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Brian Cashman prefers Yankees to stay under luxury tax threshold

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The Yankees have long been viewed as the “evil empire” because of the organization’s willingness to use its financial muscle to bring in baseball’s best players. That changed this past year, as the Yankees opened the 2018 season with a $161,305,917 payroll — only the 10th-largest Opening Day payroll in baseball. The Yankees had either the No. 1 or No. 2 40-man roster payroll at the end of each season dating back to 2000, according to Cot’s Contracts.

After signing CC Sabathia to a one-year deal on Tuesday, reportedly for $8 million, the Yankees’ payroll currently stands at about $157 million. The luxury tax threshold, otherwise known as the competitive balance tax threshold, is set for $206 million in 2019, leaving the Yankees roughly $49 million to play with before being penalized. A club penalized for exceeding the CBT pays a 20 percent tax for the amount of money over the threshold. If a team exceeds it two years in a row, the penalty is 30 percent. Three seasons in a row bumps the penalty to 50 percent. There are also surtaxes based on the amount of money by which a team exceeds the CBT.

Cashman’s preference is for the Yankees to remain under the luxury tax threshold, per Arash Madani, so as not “to line the pockets of opponents to use that [revenue] against us.” What happened to that “evil empire” we used to know and loathe?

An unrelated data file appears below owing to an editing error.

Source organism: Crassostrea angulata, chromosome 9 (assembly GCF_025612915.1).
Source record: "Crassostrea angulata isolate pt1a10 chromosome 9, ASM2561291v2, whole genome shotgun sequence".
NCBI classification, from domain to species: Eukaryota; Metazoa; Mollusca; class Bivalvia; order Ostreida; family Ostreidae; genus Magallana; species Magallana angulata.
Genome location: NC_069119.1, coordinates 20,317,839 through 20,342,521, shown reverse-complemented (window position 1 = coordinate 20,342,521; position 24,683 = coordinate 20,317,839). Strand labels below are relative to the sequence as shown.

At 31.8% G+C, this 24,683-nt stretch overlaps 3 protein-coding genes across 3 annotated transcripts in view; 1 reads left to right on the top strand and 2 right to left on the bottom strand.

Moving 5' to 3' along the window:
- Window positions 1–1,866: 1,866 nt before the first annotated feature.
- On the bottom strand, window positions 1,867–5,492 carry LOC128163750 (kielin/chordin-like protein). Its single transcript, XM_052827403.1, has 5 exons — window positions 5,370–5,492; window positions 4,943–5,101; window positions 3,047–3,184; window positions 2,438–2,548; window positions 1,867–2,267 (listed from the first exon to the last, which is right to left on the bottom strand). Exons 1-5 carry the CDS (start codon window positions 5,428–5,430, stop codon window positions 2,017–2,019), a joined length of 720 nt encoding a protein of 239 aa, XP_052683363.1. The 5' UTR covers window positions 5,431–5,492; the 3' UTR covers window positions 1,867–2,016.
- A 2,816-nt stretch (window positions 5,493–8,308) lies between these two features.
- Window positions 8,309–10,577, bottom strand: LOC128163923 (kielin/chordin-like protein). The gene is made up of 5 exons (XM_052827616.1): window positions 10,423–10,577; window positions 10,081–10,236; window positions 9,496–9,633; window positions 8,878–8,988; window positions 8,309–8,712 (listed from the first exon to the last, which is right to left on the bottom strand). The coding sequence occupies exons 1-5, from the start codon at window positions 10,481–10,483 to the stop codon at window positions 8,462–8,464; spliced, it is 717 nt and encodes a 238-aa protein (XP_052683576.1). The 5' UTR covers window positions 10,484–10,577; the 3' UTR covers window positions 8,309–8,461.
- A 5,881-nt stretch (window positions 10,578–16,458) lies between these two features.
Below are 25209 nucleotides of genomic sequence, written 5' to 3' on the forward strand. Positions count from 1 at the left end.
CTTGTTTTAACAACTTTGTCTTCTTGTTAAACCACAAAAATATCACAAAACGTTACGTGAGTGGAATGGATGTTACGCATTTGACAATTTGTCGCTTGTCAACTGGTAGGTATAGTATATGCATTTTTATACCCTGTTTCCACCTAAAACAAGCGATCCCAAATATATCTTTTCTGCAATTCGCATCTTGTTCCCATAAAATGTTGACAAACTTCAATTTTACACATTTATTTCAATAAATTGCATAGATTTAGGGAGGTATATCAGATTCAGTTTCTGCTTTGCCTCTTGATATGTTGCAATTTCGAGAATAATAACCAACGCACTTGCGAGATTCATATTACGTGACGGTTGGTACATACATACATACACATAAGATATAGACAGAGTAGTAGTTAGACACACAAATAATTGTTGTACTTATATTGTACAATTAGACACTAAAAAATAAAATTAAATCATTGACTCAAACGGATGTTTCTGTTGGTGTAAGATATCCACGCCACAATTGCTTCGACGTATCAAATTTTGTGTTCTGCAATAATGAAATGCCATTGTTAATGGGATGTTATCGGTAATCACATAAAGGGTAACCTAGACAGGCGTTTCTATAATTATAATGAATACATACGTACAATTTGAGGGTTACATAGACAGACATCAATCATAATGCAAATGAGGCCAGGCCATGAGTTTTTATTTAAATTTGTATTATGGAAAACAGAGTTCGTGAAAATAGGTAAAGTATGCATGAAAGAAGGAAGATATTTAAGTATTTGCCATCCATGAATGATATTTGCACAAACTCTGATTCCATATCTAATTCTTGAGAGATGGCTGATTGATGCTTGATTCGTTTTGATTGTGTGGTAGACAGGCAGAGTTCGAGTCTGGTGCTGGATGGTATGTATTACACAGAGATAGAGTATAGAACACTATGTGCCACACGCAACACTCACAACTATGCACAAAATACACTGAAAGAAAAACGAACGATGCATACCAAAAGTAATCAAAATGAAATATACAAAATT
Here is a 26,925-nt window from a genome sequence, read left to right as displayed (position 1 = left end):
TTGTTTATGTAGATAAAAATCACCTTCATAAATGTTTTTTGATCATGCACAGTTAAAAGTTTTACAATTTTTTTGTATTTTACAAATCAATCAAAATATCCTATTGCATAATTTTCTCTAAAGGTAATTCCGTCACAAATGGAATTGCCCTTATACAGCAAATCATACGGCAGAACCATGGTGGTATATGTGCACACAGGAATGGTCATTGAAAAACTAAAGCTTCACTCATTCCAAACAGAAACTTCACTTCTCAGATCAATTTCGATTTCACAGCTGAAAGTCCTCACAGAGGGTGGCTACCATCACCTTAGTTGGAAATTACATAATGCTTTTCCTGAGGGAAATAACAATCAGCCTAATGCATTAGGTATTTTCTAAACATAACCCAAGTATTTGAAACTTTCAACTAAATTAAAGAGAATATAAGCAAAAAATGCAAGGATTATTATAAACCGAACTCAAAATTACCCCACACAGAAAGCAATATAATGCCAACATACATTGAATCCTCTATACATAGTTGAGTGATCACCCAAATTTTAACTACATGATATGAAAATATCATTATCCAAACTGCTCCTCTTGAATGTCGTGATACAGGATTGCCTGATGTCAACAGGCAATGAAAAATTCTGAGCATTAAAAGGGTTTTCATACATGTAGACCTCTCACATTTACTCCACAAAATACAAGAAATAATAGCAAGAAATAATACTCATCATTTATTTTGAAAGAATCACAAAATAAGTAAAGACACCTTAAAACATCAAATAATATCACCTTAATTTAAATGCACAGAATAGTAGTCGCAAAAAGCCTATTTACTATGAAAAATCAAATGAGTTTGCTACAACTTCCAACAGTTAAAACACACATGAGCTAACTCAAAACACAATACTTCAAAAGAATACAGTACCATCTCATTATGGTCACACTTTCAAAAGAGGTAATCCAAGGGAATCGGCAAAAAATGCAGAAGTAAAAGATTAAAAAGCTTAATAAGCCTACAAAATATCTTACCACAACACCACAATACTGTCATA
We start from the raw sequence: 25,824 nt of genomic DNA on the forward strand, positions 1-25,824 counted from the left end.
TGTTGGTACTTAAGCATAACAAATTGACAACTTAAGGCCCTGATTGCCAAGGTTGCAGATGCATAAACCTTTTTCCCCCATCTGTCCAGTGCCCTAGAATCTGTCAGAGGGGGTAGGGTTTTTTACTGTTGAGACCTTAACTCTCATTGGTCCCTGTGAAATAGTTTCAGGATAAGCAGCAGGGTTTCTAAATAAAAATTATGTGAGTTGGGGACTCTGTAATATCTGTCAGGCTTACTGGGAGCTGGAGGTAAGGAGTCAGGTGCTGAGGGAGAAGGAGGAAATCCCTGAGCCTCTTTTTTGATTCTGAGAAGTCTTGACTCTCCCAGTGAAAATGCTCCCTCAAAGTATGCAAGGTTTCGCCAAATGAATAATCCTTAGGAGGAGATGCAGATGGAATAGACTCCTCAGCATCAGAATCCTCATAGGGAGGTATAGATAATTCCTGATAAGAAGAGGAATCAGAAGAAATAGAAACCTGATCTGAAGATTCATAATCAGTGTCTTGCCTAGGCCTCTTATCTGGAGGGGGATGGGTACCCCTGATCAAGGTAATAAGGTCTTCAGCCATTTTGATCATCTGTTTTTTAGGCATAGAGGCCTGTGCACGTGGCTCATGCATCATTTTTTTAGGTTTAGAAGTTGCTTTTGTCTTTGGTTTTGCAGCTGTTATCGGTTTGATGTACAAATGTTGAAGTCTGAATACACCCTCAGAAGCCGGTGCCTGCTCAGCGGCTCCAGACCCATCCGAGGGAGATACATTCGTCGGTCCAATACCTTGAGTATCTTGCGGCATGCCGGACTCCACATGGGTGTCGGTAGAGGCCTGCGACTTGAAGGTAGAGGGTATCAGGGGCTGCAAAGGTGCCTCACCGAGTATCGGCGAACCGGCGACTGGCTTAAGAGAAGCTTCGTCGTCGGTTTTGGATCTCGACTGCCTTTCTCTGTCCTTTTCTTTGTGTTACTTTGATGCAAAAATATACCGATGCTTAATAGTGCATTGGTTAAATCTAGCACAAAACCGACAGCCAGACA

When the details of the CBT were revealed in the new collective bargaining agreement in December 2016, Craig was among those to point out that it would be used as a “soft salary cap” and that’s exactly how it has been used. The Yankees were valued by Forbes in April this year at approximately $4 billion. This is not a team that should be concerned about the CBT, especially not to the point where they have dropped almost out of the top-third of the league in payroll, and certainly not to the point where the organization is willing to miss out on big-name free agents like Bryce Harper and Manny Machado. The division rival Red Sox just won a championship largely due to the front office’s willingness to spend — free agent signings like David Price and J.D. Martinez made a big impact. Cashman’s comment should be seen as anti-competitive.

There have been various issues over the last couple of years pointing to strife between ownership and the players’ union. The current CBA expires on December 1, 2021. The competitive balance tax could be one of the items the union works to get rid of or alter.

Félix Hernández passes Don Drysdale on all-time strikeouts leaderboard

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Mariners starter Félix Hernández pitched well enough for a win on Wednesday afternoon, but Padres starter Chris Paddack was just a little bit better. Hernández allowed one run on three hits and a walk with eight strikeouts in the Mariners’ 1-0 loss. Paddack tossed seven scoreless innings on one hit and one walk with nine strikeouts.

With eight strikeouts on the day, Hernández passed Don Drysdale to move into 36th place on Major League Baseball’s all-time strikeouts leaderboard at 2,488. Max Scherzer currently sits in 35th place at 2,493. Christy Mathewson is Hernández’s next target at 2,507.

On the season, Hernández is now 1-2 with a 3.91 ERA and a 21/3 K/BB ratio across 25 1/3 innings. The 33-year-old had a rough 2017 and ’18, but the first-place Mariners are hoping he has something left in the tank. Hernández is earning $27 million this season and can become a free agent after the season.